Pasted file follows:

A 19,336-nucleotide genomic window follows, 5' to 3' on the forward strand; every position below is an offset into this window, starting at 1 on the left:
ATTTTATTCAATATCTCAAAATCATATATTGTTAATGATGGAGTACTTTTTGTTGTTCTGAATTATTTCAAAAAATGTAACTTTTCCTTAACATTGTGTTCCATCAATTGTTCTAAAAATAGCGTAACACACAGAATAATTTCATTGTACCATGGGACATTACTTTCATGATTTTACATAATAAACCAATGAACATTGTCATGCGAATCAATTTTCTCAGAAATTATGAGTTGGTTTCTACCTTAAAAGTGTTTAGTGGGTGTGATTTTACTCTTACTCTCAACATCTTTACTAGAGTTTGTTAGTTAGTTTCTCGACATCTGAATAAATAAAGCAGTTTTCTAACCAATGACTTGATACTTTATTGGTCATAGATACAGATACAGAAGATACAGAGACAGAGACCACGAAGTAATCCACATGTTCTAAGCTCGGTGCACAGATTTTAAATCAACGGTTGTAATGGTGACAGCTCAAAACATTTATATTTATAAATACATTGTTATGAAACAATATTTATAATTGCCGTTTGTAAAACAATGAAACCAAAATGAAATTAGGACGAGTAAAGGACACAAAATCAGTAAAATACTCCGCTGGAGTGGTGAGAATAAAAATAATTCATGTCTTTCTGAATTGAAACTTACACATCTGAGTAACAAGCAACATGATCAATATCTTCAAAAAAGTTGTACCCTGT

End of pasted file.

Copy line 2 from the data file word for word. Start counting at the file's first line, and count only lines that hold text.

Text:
ATTTTATTCAATATCTCAAAATCATATATTGTTAATGATGGAGTACTTTTTGTTGTTCTGAATTATTTCAAAAAATGTAACTTTTCCTTAACATTGTGTTCCATCAATTGTTCTAAAAATAGCGTAACACACAGAATAATTTCATTGTACCATGGGACATTACTTTCATGATTTTACATAATAAACCAATGAACATTGTCATGCGAATCAATTTTCTCAGAAATTATGAGTTGGTTTCTACCTTAAAAGTGTTTAGTGGGTGTGATTTTACTCTTACTCTCAACATCTTTACTAGAGTTTGTTAGTTAGTTTCTCGACATCTGAATAAATAAAGCAGTTTTCTAACCAATGACTTGATACTTTATTGGTCATAGATACAGATACAGAAGATACAGAGACAGAGACCACGAAGTAATCCACATGTTCTAAGCTCGGTGCACAGATTTTAAATCAACGGTTGTAATGGTGACAGCTCAAAACATTTATATTTATAAATACATTGTTATGAAACAATATTTATAATTGCCGTTTGTAAAACAATGAAACCAAAATGAAATTAGGACGAGTAAAGGACACAAAATCAGTAAAATACTCCGCTGGAGTGGTGAGAATAAAAATAATTCATGTCTTTCTGAATTGAAACTTACACATCTGAGTAACAAGCAACATGATCAATATCTTCAAAAAAGTTGTACCCTGT